In all fairness to left tackle Sam Baker, his sudden decline was primarily attributed to a lingering knee issue he had surgically repaired. Now the question is whether or not he'll regain the form he displayed during the 2012 season, when he played more like a first-round pick.

As for Lamar Holmes, it's hard to imagine the Falcons still sticking with him and touting him as a player with Pro Bowl potential, as they did last season. He could be a decent backup if he keeps working on his game and remains in shape.

General manager Thomas Dimitroff and head coach Mike Smith talked about this draft being deep at offensive tackle. But the Falcons can't gamble on a later pick stepping in and contributing immediately to a team that should be in win-now mode, not the rebuilding phase.

Matthews seems like the most NFL-ready of the draft trio mentioned above. He certainly has the bloodlines, being the son of Hall of Famer Bruce Matthews.

Folks wonder how Robinson will transition into pass protecting at the next level after coming from an Auburn program built around the run. Anyone who has stood next to the mammoth Robinson in a room would say he should have no problem keeping defenders off a quarterback.

Then there's Lewan, a guy with the kind of mean streak the Falcons are looking for up front. But is he too nasty, as his recent misdemeanor assault charges might suggest? Honestly, that shouldn't affect his draft status. Lewan reportedly worked out for the Falcons this week, according to senior analyst and long-time NFL executive Gil Brandt

When I look at the Falcons going into 2014, I see a team that won't have it easy against a strong group of pass-rushers in the NFC South. I see a menacing duo in Carolina with Greg Hardy and Charles Johnson. I see a dangerous tandem in Tampa with Michael Johnson off the edge and Gerald McCoy through the middle. And I see pressure coming from every which direction in Rob Ryan's scheme down in New Orleans.

Eighteen of Matt Ryan's career-high 44 sacks last season came at the hands of the Panthers and Saints. Pressure contributed to Ryan throwing a career-high 17 interceptions, though he also attempted a career-high 651 passes.

No matter if the Falcons stick with a pass-happy offense or move toward a more grounded attack, they need to find a balance along the offensive line. Adding a tough line coach, Mike Tice, should have a tremendous impact, but Tice needs more talent to shape and mold.

The argument for the Falcons to draft a pass-rusher in the first round is understandable, particularly when you recall how the Falcons made Jets rookie quarterback Geno Smith look like an All-Pro last season. I'm confident defensive coordinator Mike Nolan will make do, even without Khalil Mack or Clowney.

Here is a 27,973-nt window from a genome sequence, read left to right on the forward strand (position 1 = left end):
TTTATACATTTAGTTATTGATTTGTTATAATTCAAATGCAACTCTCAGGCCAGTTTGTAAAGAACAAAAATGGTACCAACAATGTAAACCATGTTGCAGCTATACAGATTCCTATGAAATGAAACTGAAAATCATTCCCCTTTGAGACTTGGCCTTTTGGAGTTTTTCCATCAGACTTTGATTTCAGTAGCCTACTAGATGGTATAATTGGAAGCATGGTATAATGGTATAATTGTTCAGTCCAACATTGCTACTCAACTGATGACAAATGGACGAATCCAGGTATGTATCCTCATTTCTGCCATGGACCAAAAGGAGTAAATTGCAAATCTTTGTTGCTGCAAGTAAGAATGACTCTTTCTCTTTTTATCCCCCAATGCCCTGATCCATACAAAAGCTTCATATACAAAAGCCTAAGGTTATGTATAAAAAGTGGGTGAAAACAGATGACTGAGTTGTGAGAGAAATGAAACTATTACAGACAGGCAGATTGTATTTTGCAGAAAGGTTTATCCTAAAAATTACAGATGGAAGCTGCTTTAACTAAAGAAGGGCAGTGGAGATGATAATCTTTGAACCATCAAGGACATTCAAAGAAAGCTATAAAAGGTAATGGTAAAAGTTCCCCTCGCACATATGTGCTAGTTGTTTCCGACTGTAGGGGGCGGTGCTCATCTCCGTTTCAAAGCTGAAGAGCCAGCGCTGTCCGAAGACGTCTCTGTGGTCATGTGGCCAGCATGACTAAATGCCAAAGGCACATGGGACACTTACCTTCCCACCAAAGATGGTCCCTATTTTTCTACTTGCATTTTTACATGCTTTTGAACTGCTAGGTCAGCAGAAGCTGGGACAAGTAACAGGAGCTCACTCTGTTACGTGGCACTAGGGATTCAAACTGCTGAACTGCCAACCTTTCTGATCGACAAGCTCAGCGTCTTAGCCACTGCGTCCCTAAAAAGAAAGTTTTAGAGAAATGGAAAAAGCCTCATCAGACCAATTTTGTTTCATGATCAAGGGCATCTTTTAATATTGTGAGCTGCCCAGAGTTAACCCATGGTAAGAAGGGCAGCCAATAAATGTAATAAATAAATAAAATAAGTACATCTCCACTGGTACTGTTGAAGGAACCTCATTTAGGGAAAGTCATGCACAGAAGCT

But Ryan won't make it through the season without better protection. That's why the Falcons need to tackle the issue with their first draft pick.

Analyzing Kiper 3.0: Falcons

March, 13, 2014
Mar 13
ESPN draft analyst Mel Kiper Jr. went exactly in the direction I expect the Atlanta Falcons to go in the first round of this year's NFL draft: offensive tackle.

Kiper has the Falcons taking Texas A&M offensive tackle Jake Matthews with the sixth overall pick in his latest mock draft. He has Matthews as the second offensive tackle to be drafted, following Auburn's Greg Robinson at No. 2 to the Rams.

The Falcons are destined to take a close look at Matthews, Robinson and Michigan's Taylor Lewan as they try to fix the line going into the 2014 season. A lot of folks would say a pass-rusher is a more pressing need after the Falcons decided to add nose tackle Paul Soliai and run-stuffing defensive end Tyson Jackson via free agency. True, adding a pass-rusher is a great need, but maybe the Falcons can gamble on getting one in the second round. The trading-down scenario always is in play, too.

Among the top three tackles, Robinson would be the best fit for the Falcons in terms of bringing that gritty nature the Falcons need up front. But Matthews could be the most NFL-ready of the three.

While Matthews could be a safe pick, he might underwhelm. One scout I talked to said Matthews was "a little overrated" and would lean toward Lewan between the two. Kiper even mentioned on a conference call Thursday how Matthews sometimes gets in trouble facing quick defenders. At the same time, Kiper praised Matthews, Robinson and Lewan as a trio.

"Right now, I would have Robinson as having the most upside," Kiper said. "He's a tremendously gifted player. He's got some work to do in pass protection. Obviously, he came out of a run-oriented attack. But he's an incredibly gifted football player. That's why he's going to go in the top 2-6.

"I think you look at Jake Matthews, the bloodlines [Hall of Famer Bruce Matthews' son], the fact that he plays right tackle so effectively. He played left tackle very well. Now, he had some trouble with the quick guys, the explosive guys in a couple games when you watch him. But he's a guy who's going to be solid, consistent, and reliable. ... Taylor Lewan had a really good year. I think people were critical of Lewan based on the line play at Michigan. But if they watched the games -- which some people were making comments about Lewan that were inaccurate -- he played well. ... I think he's deserving of being in the top seven. Probably won't go that high just because we get into needs again."

The bottom line is, the Falcons need to protect Matt Ryan. Matthews might not be my first choice, but he certainly would be a tremendous upgrade.